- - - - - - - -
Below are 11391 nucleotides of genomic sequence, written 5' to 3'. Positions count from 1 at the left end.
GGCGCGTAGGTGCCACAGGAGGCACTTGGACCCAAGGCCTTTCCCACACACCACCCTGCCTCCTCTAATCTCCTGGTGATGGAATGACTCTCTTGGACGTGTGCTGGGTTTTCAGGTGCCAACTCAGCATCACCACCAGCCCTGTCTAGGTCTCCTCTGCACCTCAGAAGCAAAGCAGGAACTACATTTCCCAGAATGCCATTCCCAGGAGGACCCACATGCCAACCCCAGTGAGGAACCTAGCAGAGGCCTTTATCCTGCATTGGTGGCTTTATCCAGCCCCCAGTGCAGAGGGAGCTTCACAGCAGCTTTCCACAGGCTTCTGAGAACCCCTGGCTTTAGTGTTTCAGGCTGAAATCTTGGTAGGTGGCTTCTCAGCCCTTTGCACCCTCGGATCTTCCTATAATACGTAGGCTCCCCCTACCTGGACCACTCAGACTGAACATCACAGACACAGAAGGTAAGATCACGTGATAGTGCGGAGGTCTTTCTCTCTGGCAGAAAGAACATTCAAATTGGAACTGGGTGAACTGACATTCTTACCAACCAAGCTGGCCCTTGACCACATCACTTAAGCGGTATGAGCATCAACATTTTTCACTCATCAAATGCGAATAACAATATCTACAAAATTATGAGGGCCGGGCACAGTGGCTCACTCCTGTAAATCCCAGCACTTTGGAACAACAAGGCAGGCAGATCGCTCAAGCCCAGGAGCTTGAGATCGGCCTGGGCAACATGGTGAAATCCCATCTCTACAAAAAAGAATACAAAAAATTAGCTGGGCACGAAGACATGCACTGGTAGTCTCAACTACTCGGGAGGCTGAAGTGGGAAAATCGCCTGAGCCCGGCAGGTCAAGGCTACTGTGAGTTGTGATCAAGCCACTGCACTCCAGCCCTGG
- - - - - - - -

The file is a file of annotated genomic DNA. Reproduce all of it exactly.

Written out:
Below are 11391 nucleotides of genomic sequence, written 5' to 3'. Positions count from 1 at the left end.
GGCGCGTAGGTGCCACAGGAGGCACTTGGACCCAAGGCCTTTCCCACACACCACCCTGCCTCCTCTAATCTCCTGGTGATGGAATGACTCTCTTGGACGTGTGCTGGGTTTTCAGGTGCCAACTCAGCATCACCACCAGCCCTGTCTAGGTCTCCTCTGCACCTCAGAAGCAAAGCAGGAACTACATTTCCCAGAATGCCATTCCCAGGAGGACCCACATGCCAACCCCAGTGAGGAACCTAGCAGAGGCCTTTATCCTGCATTGGTGGCTTTATCCAGCCCCCAGTGCAGAGGGAGCTTCACAGCAGCTTTCCACAGGCTTCTGAGAACCCCTGGCTTTAGTGTTTCAGGCTGAAATCTTGGTAGGTGGCTTCTCAGCCCTTTGCACCCTCGGATCTTCCTATAATACGTAGGCTCCCCCTACCTGGACCACTCAGACTGAACATCACAGACACAGAAGGTAAGATCACGTGATAGTGCGGAGGTCTTTCTCTCTGGCAGAAAGAACATTCAAATTGGAACTGGGTGAACTGACATTCTTACCAACCAAGCTGGCCCTTGACCACATCACTTAAGCGGTATGAGCATCAACATTTTTCACTCATCAAATGCGAATAACAATATCTACAAAATTATGAGGGCCGGGCACAGTGGCTCACTCCTGTAAATCCCAGCACTTTGGAACAACAAGGCAGGCAGATCGCTCAAGCCCAGGAGCTTGAGATCGGCCTGGGCAACATGGTGAAATCCCATCTCTACAAAAAAGAATACAAAAAATTAGCTGGGCACGAAGACATGCACTGGTAGTCTCAACTACTCGGGAGGCTGAAGTGGGAAAATCGCCTGAGCCCGGCAGGTCAAGGCTACTGTGAGTTGTGATCAAGCCACTGCACTCCAGCCCTGG